In fact, the 799 projects were the highest number ever secured by the UK, according to EY’s annual UK Attractiveness Survey.
The overall European market grew by just four per cent, meaning the UK secured one-fifth of all European projects, close to its record high over the past decade. Its performance saw the UK extend its lead over second-placed Germany as a Foreign Direct Investment (FDI) destination, as both countries pulled away from the remainder of Europe.
The UK has also moved from eighth to fifth in the worldwide ranking of countries investors regard as attractive for FDI over the next three years – its highest ever position – overtaking Germany for the first time. Only China, the United States, India and Brazil are ahead of the UK.
Steve Varley, EY UK&I chairman and managing partner, said: “The UK’s performance was nothing short of stellar and was achieved against the backdrop of more modest increases across Europe. The message that the UK is open for business is being received loud and clear by international investors, but as the global economy evolves, the UK must continue to respond in order to stay ahead.”
Major gains made in software, Europe’s largest FDI sector
The UK was the clear leader in attracting projects in the knowledge industries. Software investments surged by more than 50 per cent, meaning the UK secured more than a third of all projects in what is now Europe’s largest FDI sector.
It also attracted 52 research and development (R&D) projects.
Mark Gregory, EY’s chief economist, said: “The UK’s success in attracting R&D and HQ investments reflects the positive impact of initiatives to reduce corporation tax and incentivise R&D investment via the Patent Box.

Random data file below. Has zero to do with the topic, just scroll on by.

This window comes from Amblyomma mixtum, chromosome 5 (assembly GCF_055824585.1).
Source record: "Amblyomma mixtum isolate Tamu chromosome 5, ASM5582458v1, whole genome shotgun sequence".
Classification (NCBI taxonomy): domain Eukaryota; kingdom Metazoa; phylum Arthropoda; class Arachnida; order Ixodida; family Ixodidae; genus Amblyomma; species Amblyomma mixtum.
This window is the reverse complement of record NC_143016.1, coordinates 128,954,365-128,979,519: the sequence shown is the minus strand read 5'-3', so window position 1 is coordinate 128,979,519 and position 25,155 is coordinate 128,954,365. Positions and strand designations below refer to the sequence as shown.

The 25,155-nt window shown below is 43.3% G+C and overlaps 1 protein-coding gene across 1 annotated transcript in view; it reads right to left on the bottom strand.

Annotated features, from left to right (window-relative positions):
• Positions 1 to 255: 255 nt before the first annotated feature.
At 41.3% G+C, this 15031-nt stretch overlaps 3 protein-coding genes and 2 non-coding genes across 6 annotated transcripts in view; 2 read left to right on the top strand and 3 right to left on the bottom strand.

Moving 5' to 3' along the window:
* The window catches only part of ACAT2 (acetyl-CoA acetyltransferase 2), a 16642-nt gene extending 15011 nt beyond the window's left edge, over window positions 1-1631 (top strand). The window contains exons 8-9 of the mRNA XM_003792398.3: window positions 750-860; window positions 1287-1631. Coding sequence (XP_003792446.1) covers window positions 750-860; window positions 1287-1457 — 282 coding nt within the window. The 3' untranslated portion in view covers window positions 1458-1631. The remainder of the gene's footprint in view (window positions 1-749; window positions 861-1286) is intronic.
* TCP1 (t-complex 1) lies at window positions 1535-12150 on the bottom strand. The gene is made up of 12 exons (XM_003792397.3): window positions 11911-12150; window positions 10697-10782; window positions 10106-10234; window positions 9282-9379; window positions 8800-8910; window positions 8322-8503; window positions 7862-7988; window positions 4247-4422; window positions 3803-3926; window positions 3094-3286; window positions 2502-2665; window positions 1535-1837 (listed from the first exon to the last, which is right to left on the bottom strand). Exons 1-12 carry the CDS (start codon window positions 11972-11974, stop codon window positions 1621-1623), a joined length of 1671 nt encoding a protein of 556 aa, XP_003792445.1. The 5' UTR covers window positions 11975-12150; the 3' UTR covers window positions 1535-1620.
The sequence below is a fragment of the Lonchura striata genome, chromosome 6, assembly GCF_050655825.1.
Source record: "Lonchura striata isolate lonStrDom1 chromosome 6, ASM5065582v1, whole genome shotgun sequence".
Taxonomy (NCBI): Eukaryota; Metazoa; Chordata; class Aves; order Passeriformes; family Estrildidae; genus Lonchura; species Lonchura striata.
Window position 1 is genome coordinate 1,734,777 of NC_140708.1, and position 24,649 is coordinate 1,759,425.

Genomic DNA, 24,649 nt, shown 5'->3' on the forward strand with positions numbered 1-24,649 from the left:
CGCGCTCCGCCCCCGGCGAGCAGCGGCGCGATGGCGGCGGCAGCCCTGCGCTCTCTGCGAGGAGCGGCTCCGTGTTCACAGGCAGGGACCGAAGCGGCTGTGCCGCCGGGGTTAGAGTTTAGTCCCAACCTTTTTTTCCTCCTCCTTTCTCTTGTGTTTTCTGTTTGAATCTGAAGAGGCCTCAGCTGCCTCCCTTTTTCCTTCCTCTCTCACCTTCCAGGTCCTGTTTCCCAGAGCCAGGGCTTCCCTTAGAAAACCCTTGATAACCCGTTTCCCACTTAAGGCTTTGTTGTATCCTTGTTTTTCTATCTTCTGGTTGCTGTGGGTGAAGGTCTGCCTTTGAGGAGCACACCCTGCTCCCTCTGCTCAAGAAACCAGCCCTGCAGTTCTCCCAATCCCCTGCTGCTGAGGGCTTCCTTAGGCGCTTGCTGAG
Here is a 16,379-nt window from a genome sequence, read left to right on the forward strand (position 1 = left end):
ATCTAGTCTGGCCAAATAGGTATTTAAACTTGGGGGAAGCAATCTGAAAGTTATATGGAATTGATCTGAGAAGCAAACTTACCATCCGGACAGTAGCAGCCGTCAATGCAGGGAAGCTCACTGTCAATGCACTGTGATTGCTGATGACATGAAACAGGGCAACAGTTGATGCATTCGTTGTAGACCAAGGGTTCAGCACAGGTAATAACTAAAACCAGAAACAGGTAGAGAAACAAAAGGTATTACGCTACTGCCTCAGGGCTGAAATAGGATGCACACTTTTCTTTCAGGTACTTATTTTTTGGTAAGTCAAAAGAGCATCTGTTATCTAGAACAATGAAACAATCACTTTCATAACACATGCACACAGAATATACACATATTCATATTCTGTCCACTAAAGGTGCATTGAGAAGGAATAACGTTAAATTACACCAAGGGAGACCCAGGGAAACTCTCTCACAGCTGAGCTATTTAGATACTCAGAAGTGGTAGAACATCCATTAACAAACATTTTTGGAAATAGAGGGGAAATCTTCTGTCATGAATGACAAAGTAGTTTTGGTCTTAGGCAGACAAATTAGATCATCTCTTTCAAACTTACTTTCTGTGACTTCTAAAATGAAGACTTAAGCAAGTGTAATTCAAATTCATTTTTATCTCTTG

“It would be sensible to consider approaches that have the potential to strengthen the UK’s appear for other types of project as we look to the future of UK FDI.”
Manufacturing strategy required
The report suggests the UK is ‘punching below its weight’ when attracting manufacturing projects.
“The benefits of manufacturing projects are three-fold; they create permanent skilled jobs, pay relatively good wages and are crucial in developing the next generation of British workers,” said Gregory.
“Tax policy should play a central role in a more ambitious manufacturing strategy that also results in improvements to the transport and logistics infrastructure. The latter would open up the regions, where a sizeable portion of the labour force is located.”
Leading light of London must cast positive glow on rest of UK
The number of projects secured in London (380) rose by more than one-fifth in 2013 and accounted for nearly half of all UK investments.
The pulling power of London for global FDI means it risks overshadowing the rest of the UK, particularly the English regions where total projects – excluding London and the South East – were 20 per cent lower in 2013 than 2010, the last year of the Regional Development Agencies (RDAs).
With just 23 FDI projects recorded in 2013, the North East of England recorded its worse year in the past decade.
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